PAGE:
This loss is evident in the absence of the state in many parts of the country, in the inability of state institutions to counter lawlessness and social disorder, in the very poor quality of basic government services, and in the very limited impact of state controls. Unsurprisingly, Yemen today is one of the best examples of political entities where the state is performing ‘self-canceling.’

Although united Yemen has been holding together as a fragile Middle Eastern state, the wide array of anti-central authority actors who are engaged in varying degrees of violence and subversion are operating within a new poisonous environment that can push Yemen towards joining the list of failed states.

A birds-eye view of the current security situation in Yemen reveals how the Weberian notion of a state that enjoys a monopoly on violence is nothing more than a fantasy.

If the author hadn’t so clearly implied that Yemen wasn’t yet a failed state, I’d have thought the description certainly qualified it. I need a new working definition.  Thoughts?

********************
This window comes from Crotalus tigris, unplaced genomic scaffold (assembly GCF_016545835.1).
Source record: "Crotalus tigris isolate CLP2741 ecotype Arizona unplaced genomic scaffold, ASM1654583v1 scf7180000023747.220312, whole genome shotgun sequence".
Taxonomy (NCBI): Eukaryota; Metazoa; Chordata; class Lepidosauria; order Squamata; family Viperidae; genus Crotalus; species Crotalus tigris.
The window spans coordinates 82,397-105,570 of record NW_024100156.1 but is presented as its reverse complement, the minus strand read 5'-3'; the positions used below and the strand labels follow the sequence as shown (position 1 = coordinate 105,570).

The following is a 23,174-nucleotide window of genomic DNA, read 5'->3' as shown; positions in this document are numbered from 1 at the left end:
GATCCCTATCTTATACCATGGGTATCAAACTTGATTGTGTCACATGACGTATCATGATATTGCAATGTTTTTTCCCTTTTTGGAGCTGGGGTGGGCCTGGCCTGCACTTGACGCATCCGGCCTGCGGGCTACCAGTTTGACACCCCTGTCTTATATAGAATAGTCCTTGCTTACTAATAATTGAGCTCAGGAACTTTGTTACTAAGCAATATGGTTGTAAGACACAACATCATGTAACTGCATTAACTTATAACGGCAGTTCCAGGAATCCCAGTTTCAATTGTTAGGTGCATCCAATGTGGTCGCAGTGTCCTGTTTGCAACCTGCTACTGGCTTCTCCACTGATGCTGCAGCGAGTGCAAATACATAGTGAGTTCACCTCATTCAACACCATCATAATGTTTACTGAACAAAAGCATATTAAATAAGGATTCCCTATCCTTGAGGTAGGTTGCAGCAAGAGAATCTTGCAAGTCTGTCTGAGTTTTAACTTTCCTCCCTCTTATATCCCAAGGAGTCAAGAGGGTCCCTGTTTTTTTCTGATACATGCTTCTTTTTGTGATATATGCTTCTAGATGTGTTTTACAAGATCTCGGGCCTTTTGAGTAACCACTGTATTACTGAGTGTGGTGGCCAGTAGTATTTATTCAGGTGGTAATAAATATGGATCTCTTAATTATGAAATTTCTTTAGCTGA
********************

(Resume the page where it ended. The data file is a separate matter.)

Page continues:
P.S. I’ve been following these three blogs.  They’re a decent starting point.



Navigating the North-South divide

August 12, 2009

Scott Gration, the Obama’s Special Envoy to Sudan, reports on his team’s current work in the country, This I Believe style.

What struck me was this:

While the current US sanctions against the government in Khartoum explicitly exclude Southern Sudan, in practical terms they do not.  Large equipment needed for infrastructure or economic development in the South must go through Port Sudan and/or Khartoum in the North, which makes these necessary investments for the South subject to our sanctions. “Smart,” targeted sanctions are absolutely necessary and desirable against key components of the government in Khartoum. I want to be clear. These sanctions should not be lifted.  However, I believe that we must consider specific exceptions or selective rollbacks to facilitate development in the South and fully implement the CPA. We need more flexibility to achieve our desired results, which are: pressuring the North, developing the South, and incentivizing good behavior on all sides.

This almost never happens: admitting failure, acknowledging complexity, avoiding paralysis,  suggesting solutions, and  maintaining clarity about big-picture goals—all at the same time!

(CPA provisions here)